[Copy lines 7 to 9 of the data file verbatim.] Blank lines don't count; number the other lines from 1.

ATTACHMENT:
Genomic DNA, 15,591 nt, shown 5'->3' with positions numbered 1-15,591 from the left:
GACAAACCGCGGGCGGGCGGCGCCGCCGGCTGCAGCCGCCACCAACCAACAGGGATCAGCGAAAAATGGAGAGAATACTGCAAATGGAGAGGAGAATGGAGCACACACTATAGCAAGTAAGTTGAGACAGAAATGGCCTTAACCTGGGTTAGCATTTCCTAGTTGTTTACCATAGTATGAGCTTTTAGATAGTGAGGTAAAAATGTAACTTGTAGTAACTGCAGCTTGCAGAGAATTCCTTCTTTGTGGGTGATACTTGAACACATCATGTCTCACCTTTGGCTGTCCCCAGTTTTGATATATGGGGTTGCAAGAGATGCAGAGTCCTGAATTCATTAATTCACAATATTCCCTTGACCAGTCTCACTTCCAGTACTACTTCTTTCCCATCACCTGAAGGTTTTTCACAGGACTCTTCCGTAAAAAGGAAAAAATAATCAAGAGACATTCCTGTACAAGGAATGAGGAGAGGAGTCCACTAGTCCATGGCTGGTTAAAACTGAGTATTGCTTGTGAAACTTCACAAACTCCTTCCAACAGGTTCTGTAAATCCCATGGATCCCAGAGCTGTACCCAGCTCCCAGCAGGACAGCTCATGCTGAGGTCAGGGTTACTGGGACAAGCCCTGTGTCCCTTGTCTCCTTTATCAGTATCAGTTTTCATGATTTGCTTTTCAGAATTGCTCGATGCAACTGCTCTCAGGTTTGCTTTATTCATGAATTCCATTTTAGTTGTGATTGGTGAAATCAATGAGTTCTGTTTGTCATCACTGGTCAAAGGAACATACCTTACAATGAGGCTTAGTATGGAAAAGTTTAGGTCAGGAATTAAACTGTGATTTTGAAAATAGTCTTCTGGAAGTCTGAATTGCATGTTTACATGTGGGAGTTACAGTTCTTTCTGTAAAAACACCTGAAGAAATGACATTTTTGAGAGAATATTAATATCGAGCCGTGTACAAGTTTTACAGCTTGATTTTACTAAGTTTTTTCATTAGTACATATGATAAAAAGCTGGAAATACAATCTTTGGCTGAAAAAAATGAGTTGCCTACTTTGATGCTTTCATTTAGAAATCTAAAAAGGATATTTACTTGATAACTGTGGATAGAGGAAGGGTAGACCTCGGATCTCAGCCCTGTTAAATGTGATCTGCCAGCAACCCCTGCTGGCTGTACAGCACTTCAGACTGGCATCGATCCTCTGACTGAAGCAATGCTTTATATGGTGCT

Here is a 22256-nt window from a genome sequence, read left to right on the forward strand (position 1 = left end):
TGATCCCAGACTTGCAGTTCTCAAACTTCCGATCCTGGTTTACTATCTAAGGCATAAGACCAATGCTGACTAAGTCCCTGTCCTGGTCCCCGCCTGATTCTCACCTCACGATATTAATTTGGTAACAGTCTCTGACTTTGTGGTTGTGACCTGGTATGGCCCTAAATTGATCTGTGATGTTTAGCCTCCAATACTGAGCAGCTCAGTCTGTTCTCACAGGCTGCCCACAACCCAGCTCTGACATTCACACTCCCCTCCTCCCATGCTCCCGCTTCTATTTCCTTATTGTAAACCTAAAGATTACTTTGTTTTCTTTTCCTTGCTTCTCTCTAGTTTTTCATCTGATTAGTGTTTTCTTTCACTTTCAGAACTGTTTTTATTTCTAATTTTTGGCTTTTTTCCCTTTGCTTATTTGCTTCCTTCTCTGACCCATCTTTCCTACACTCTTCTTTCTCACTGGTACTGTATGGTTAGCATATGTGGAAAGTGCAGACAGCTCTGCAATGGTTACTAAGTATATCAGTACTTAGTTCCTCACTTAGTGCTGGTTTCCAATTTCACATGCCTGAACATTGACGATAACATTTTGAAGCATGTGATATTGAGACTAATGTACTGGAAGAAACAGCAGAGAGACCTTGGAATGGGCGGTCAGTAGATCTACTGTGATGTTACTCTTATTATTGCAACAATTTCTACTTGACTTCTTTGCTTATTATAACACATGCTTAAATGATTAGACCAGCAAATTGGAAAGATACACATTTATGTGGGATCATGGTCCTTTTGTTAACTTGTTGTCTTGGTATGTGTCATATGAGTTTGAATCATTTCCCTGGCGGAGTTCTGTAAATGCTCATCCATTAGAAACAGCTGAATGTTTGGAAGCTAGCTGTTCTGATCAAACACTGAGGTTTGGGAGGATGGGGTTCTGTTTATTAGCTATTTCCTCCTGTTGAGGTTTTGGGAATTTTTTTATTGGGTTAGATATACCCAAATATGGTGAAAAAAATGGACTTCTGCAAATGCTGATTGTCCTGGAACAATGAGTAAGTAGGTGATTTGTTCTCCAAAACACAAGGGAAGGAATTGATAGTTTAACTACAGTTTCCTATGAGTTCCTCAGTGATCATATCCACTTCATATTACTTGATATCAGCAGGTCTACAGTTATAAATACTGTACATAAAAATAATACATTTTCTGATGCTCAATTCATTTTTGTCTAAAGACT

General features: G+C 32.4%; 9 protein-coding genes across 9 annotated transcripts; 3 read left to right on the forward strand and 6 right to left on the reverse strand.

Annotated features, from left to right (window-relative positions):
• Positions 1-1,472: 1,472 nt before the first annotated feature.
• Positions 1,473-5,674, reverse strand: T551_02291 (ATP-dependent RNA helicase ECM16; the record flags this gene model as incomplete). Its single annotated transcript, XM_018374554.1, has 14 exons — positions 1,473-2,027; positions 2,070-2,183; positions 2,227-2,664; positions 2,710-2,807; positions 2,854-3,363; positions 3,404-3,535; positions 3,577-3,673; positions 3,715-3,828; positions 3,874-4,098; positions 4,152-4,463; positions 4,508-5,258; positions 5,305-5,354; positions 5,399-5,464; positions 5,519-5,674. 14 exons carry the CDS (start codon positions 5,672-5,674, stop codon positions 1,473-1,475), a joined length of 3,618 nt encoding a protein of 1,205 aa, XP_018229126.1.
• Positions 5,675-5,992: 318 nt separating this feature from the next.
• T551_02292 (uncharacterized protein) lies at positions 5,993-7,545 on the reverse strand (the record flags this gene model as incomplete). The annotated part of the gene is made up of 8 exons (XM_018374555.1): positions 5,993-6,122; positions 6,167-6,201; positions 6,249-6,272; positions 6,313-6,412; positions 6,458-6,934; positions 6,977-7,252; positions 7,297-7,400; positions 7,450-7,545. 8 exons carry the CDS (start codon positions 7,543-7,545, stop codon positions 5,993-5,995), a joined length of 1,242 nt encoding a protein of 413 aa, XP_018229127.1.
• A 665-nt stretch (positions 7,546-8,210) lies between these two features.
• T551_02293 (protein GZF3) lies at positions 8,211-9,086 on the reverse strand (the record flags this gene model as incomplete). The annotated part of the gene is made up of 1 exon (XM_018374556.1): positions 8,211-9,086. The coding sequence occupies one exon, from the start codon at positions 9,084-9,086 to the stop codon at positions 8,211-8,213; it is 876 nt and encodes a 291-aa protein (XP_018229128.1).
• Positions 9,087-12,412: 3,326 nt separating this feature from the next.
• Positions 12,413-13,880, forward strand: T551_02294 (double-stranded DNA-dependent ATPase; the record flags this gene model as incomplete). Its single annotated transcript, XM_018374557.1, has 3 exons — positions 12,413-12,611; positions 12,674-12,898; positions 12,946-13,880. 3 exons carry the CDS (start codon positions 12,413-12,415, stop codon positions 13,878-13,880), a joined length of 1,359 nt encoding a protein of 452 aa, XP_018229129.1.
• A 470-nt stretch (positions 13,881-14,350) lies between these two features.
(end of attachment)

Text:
• Positions 1-1,472: 1,472 nt before the first annotated feature.
• Positions 1,473-5,674, reverse strand: T551_02291 (ATP-dependent RNA helicase ECM16; the record flags this gene model as incomplete). Its single annotated transcript, XM_018374554.1, has 14 exons — positions 1,473-2,027; positions 2,070-2,183; positions 2,227-2,664; positions 2,710-2,807; positions 2,854-3,363; positions 3,404-3,535; positions 3,577-3,673; positions 3,715-3,828; positions 3,874-4,098; positions 4,152-4,463; positions 4,508-5,258; positions 5,305-5,354; positions 5,399-5,464; positions 5,519-5,674. 14 exons carry the CDS (start codon positions 5,672-5,674, stop codon positions 1,473-1,475), a joined length of 3,618 nt encoding a protein of 1,205 aa, XP_018229126.1.
• Positions 5,675-5,992: 318 nt separating this feature from the next.